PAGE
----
Sonora, CA – Although the weather is trending a bit cooler than last year, wildlife officials are sharing a heads up that April is when snakes, including rattlers, begin to emerge.
As reported here, last April was a very active one for rattlesnakes due to warmer temperatures and an estimated increase in the local population. Due to several reports of early in the season bite cases, the California Poison Control System (CPCS) issued an alert, indicating the number of assistance calls seemed uncharacteristically high. Too, at least one local veterinary clinic reported seeing an unusually high number of canine patients by the end of that month.
California Department of Fish and Wildlife (CDFW) officials say it is time to be on the lookout for rattlesnakes and to not only give them a wide berth, know what to do in the event of a bite.
Rattlesnakes are widespread in California and are found in a variety of habitats from coastal to desert. They may also turn up around homes and yards in brushy areas and under woodpiles. Most bites occur between the months of April and October when snakes and humans are most active outdoors. Officials stress that rattlesnakes are generally not aggressive and will likely retreat if given room and not provoked or threatened.
In fact, most bite cases happen when a rattlesnake is handled or accidentally brushed against by someone walking or climbing. As wounds require immediate medical treatment and can occasionally be fatal, experts explicitly warn folks not to handle a rattlesnake – even if you think it is dead. Although it might seem odd, a severed head on its own can bite.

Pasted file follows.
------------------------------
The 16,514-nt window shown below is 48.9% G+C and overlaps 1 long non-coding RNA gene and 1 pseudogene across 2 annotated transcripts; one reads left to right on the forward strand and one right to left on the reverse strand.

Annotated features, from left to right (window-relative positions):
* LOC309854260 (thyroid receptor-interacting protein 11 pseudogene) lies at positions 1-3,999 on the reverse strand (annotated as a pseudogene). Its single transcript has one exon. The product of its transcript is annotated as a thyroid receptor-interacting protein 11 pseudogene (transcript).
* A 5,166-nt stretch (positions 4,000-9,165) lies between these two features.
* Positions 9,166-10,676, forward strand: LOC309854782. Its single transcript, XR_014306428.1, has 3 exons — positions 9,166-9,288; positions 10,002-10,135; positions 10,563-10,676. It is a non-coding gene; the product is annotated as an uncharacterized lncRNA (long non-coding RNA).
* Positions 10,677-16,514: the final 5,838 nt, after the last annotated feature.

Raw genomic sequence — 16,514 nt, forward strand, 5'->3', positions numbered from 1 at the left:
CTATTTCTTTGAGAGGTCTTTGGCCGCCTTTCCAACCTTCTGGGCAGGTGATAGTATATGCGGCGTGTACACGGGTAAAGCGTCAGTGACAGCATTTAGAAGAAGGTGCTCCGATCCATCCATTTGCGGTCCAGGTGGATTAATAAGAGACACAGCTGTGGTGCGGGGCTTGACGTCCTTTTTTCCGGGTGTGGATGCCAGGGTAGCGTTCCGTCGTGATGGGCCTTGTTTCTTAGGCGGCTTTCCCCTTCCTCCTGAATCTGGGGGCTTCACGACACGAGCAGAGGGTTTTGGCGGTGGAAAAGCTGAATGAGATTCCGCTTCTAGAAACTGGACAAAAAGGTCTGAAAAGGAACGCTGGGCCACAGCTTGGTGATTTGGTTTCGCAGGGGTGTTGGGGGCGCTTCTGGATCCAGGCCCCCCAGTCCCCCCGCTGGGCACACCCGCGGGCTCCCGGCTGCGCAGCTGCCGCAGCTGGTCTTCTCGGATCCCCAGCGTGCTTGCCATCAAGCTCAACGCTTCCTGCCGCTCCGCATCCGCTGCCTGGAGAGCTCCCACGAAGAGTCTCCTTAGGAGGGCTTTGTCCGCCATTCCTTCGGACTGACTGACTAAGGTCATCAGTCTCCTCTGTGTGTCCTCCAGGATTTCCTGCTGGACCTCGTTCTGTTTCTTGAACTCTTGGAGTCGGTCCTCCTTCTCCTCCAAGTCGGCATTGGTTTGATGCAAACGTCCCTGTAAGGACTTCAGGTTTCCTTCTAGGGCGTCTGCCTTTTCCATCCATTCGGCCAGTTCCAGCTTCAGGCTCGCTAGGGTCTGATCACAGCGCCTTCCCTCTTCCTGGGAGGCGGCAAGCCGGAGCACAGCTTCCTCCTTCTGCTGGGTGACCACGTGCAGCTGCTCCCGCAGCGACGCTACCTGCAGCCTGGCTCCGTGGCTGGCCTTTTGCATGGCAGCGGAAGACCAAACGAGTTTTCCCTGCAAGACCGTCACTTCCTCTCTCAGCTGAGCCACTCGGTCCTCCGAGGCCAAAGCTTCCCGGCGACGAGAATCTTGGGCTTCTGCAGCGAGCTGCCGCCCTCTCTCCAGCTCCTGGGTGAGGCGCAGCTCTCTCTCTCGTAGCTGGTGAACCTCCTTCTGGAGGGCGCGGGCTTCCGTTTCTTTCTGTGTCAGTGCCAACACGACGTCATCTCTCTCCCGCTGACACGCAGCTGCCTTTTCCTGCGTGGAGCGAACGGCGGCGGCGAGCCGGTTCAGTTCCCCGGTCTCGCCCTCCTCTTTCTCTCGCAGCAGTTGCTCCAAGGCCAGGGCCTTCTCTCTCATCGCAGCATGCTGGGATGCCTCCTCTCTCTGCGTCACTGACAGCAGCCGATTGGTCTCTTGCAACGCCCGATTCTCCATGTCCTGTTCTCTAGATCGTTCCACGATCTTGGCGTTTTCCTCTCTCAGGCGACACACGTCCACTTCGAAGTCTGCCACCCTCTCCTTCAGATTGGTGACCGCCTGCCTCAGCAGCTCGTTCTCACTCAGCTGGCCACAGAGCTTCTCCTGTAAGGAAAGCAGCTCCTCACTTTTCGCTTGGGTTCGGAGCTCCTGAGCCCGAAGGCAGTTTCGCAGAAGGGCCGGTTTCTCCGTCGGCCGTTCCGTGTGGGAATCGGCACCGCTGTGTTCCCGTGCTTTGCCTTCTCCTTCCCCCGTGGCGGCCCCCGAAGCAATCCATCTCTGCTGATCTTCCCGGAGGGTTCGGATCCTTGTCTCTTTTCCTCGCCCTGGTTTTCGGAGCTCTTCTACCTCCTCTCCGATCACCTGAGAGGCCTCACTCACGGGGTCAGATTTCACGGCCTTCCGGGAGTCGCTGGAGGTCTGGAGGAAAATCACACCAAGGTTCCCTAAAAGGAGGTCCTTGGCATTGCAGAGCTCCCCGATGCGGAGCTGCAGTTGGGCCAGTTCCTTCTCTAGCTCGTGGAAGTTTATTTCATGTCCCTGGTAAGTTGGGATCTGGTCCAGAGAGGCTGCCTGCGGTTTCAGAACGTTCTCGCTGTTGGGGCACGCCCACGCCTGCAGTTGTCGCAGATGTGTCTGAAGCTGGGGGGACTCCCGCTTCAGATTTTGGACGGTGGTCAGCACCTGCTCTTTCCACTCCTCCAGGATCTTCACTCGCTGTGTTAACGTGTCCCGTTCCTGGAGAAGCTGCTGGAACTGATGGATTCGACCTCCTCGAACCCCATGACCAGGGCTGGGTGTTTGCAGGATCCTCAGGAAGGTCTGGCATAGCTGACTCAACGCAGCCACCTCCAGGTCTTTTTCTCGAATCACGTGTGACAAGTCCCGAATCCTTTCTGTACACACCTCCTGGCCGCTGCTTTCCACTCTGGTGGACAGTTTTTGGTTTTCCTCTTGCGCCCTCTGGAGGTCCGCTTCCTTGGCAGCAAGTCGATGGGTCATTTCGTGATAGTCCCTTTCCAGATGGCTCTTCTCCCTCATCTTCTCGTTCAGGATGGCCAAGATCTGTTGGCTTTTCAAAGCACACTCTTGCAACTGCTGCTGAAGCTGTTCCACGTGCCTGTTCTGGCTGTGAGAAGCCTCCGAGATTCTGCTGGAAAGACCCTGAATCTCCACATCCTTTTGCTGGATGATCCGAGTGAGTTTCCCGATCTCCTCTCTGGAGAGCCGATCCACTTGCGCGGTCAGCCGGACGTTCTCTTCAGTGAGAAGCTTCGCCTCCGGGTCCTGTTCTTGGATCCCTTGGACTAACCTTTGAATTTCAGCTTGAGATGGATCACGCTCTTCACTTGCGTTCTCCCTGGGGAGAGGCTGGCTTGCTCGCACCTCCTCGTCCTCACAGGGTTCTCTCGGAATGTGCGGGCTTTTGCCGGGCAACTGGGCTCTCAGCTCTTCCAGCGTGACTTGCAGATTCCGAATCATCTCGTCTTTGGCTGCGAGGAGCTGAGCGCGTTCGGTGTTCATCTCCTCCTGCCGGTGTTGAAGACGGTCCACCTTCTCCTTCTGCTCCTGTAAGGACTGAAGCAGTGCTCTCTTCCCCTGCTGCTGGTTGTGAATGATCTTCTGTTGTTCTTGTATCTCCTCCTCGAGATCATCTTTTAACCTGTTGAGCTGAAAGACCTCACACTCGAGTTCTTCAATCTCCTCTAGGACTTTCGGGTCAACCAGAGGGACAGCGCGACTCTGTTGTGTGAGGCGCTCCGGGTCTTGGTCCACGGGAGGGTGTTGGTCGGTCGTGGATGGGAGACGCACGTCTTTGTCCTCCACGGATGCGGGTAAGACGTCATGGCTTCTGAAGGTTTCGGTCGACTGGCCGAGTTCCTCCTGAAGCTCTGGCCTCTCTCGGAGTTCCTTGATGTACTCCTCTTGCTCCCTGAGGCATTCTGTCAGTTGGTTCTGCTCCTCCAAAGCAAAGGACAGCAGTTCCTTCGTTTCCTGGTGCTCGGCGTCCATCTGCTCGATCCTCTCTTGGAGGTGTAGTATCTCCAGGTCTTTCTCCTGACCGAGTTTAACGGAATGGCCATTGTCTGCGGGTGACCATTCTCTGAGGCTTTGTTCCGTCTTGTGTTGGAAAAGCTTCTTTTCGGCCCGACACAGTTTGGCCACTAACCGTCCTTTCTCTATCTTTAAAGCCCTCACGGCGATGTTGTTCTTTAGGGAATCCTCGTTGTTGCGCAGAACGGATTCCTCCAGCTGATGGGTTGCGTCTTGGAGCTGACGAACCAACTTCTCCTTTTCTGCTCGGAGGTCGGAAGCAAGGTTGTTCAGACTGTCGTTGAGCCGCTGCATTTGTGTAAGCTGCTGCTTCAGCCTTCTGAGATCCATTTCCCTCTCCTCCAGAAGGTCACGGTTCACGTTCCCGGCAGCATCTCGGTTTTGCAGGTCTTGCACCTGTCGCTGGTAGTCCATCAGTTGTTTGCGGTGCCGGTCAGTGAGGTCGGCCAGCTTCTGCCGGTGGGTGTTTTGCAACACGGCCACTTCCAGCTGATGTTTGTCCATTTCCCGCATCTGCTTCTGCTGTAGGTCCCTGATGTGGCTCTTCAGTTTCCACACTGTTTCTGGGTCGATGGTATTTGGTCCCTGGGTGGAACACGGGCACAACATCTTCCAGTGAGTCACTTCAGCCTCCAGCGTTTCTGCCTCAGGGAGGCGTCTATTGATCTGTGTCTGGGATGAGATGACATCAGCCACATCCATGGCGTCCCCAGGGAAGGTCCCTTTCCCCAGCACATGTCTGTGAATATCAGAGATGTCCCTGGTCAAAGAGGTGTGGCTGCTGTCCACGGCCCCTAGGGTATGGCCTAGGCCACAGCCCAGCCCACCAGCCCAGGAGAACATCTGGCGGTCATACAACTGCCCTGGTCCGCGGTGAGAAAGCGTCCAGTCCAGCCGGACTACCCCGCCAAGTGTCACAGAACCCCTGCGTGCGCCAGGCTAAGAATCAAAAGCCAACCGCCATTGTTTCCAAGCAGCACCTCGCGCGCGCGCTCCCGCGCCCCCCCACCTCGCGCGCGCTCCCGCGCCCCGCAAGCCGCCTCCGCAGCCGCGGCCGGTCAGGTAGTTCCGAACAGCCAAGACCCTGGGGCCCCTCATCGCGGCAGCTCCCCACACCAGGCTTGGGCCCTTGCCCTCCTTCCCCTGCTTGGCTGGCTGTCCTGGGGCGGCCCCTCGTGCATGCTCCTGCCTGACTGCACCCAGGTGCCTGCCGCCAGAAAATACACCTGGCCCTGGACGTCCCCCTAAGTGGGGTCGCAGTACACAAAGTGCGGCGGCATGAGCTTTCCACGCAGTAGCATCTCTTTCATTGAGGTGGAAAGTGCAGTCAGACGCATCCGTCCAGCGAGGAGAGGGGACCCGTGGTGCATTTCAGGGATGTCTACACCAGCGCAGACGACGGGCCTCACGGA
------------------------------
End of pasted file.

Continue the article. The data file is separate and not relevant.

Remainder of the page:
On behalf of these often misunderstood and unappreciated creatures, CDFW’s Keep Me Wild program coordinator Lesa Johnston shares, “Snakes really get an unfair bad rap, when they actually play an important role in California’s ecosystems.” She adds, “Like most wild animals, snakes prefer to keep to themselves and are not naturally aggressive. Taking the time to learn about safety precautions before going outdoors can make all the difference.”
Common Sense Rattlesnake Avoidance Tips
• Wear boots and long pants when moving through areas where snakes may reside
• Stay away from underbrush and tall weeds and travel along trails and paths
• Do not touch or disturb a snake, even if it appears dead
• Carefully inspect logs or rocks before sitting on over stepping over them.
• Never visit remote areas alone and have someone along who can assist in an emergency
• Teach children to respect snakes and to leave them alone
• Consider a rattlesnake vaccine and/or avoidance training for your dog(s)